We don’t fight
Priska: It’s nearly impossible to instigate a fight with Russell. I, on the other hand, tend to be highly confrontational. Like nearly lose my Jesus for the sake of fighting it out.
Luckily, Russell is the most mellow guy. He doesn’t care about a lot, and he doesn’t need his own way on almost anything. He’ll let me choose my high-strung, Type-A, control-freakishness. The few areas he is the boss of in our marriage, I yield. Especially in our financial habits. I’m a mess financially without Russell. Sure, I got a finance degree, but putting it into practice personally is a whole other beast!
Still, I have some perspective on fighting in marriage because I grew up in a broken home that barely stayed together til I was 9 y.o. and I have lots of married friends. I’ve noticed that anytime there is fighting within a marriage, it’s because at least one person is digging in his/her heels and demanding the other person yield immediately. If the other person yields, there’s no fight. If you both disagree but give it time to change, there’s no fight. Easier said than done, right?
Another consideration is that all because you’re disagreeing, doesn’t mean you need to fight. Disagreeing isn’t the worst thing; not caring enough to come together on issues is worse. Once you stop caring, you can pretty much guarantee divorce will soon follow.
When you’re disagreeing, here are some tips:
Give each other space and pray — immediately! Pray for you both to have changed hearts. Pray for God’s Spirit to bind you together in perfect unity. Pray to be loving and tender-hearted despite whatever words were exchanged.
Don’t go to bed angry. You can go to bed still disagreeing as long as you communicate that whatever issue you disagree about is not as important as your unity. If unity is more important than the issue, you’ll be able to let go of anger.
After a cool-off period, come back together and discuss the topic again. Oftentimes, I’ll find that if I drop a hint at something new to Russell and I go back later after he’s mulled over it, he’s more open-minded. But when I bulldoze him with a new idea that I myself have pondered all day, AND my new plan of action involving him, AND how he’s going to do this new thing starting tomorrow… well… it doesn’t go over as well. Even if it’s a topic that neither of you have changed your mind on, the prayers for unity should help open your hearts to hearing your spouse’s perspective. Lastly, if it’s a huge issue, give it more time. For example, “I’d like us to be vegan” is going to need more time than “I’d like to us to add a vegetable to our daily diet.”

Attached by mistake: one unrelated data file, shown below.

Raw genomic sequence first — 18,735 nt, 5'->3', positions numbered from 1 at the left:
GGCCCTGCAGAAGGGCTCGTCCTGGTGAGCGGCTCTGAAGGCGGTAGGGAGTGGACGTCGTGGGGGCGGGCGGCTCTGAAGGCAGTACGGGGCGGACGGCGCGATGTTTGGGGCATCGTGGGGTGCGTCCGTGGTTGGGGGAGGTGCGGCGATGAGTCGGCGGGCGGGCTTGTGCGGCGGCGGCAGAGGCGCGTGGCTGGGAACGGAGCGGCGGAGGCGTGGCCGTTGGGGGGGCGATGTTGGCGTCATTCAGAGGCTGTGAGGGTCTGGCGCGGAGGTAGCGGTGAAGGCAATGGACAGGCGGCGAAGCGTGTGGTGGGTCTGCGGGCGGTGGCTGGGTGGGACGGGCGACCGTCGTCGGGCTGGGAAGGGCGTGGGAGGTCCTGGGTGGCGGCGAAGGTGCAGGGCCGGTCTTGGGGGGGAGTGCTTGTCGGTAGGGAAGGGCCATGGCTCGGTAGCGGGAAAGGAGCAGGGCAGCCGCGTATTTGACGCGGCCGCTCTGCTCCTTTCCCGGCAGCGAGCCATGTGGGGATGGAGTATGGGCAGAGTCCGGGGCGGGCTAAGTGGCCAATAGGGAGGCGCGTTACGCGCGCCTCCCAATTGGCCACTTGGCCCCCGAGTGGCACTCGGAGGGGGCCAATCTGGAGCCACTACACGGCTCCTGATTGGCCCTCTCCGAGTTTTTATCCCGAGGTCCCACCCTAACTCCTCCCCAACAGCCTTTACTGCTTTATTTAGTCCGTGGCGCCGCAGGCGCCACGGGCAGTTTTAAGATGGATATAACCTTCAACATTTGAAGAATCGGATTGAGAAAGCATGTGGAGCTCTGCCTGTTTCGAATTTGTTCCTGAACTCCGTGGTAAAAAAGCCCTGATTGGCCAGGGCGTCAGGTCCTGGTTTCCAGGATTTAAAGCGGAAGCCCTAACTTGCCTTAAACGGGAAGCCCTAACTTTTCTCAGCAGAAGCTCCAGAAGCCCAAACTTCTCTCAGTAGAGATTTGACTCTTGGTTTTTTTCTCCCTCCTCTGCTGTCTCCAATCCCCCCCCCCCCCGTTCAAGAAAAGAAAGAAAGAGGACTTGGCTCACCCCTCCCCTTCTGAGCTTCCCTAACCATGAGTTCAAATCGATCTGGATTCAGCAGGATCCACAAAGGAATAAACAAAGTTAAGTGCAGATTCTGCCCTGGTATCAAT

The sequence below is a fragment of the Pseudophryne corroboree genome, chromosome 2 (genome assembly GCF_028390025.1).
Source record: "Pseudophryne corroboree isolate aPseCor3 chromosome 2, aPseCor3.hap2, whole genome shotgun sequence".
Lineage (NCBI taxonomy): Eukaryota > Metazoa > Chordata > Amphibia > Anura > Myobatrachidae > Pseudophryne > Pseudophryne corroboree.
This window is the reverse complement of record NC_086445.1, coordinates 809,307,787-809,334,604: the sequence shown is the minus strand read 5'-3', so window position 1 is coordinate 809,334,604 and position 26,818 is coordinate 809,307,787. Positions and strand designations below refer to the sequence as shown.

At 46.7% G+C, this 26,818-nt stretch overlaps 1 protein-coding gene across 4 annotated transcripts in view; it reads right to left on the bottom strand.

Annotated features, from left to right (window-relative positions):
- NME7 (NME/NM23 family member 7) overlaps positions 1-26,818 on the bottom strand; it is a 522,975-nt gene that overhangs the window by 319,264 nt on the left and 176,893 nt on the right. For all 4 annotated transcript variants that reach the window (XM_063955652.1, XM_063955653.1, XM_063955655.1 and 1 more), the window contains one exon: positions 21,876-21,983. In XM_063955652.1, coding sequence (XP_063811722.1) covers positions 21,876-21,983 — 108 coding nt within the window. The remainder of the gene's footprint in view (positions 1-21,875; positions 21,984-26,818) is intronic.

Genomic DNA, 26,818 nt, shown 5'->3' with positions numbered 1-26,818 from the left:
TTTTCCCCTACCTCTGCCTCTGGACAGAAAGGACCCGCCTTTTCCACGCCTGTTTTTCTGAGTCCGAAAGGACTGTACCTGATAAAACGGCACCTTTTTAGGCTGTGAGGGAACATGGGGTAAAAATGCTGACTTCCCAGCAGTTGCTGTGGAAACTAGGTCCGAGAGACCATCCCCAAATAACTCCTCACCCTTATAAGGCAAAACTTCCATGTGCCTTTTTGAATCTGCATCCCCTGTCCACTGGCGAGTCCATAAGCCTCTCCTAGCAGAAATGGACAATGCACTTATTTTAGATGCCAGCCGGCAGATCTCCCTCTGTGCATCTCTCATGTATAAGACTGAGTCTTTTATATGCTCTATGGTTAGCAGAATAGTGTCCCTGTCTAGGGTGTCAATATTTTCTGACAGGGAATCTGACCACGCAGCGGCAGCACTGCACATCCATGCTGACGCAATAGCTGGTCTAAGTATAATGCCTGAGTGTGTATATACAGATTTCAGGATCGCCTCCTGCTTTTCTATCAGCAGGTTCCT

“In your anger, do not sin. Do not let the sun go down while you are still angry, and do not give the devil a foothold.”
Russell: As Priska said, I’m not a fighter. I value peace. I grew up around two households: a peaceful one and a contentious one. I decided as a kid that as soon as I had the opportunity, I would create a peaceful home. As an adult, I’m so firm in this belief, that I won’t allow drama in any form to invade my life or my home.
Generally, when Priska gets emotionally charged about something and she brings it to me, I listen and allow her to say anything she wants. But I don’t ingest the emotional component, and I don’t feed her negative emotion. This has the effect of draining the negative energy. (I could go much deeper on my philosophy around this issue, but we’ll leave it here.) She gets frustrated at first when I don’t add my emotions to hers, but it has a calming effect and she eventually comes back to talk when she’s stable.
This dynamic is why we don’t fight, but I would be doing her an injustice if I left it there. The things that Priska gets emotionally charged about are almost always very important topics that need to be discussed that otherwise wouldn’t be. This is just one example of why we are such a powerful force brought together by God.
“Two are better than one, because they have a good return for their labor:
If either of them falls down, one can help the other up.
But pity anyone who falls and has no one to help them up.”
I hope this post helped shine a light on how we’re building a God-centered marriage. I hope you learned a little something and are eager to make a change. If you’re single, I highly recommend studying marriage books. It changed my life. If you’re already married, I hope you picked up some ideas to try in your marriage! If you’re going through a rough season: pray. pray. pray. pray. pray. I’ve seen God use prayer to revive dead marriages.
I write all of this with humility. I’m well aware that I don’t deserve this life, but it’s by the grace of God. So I will boldly stand and declare His goodness in our lives!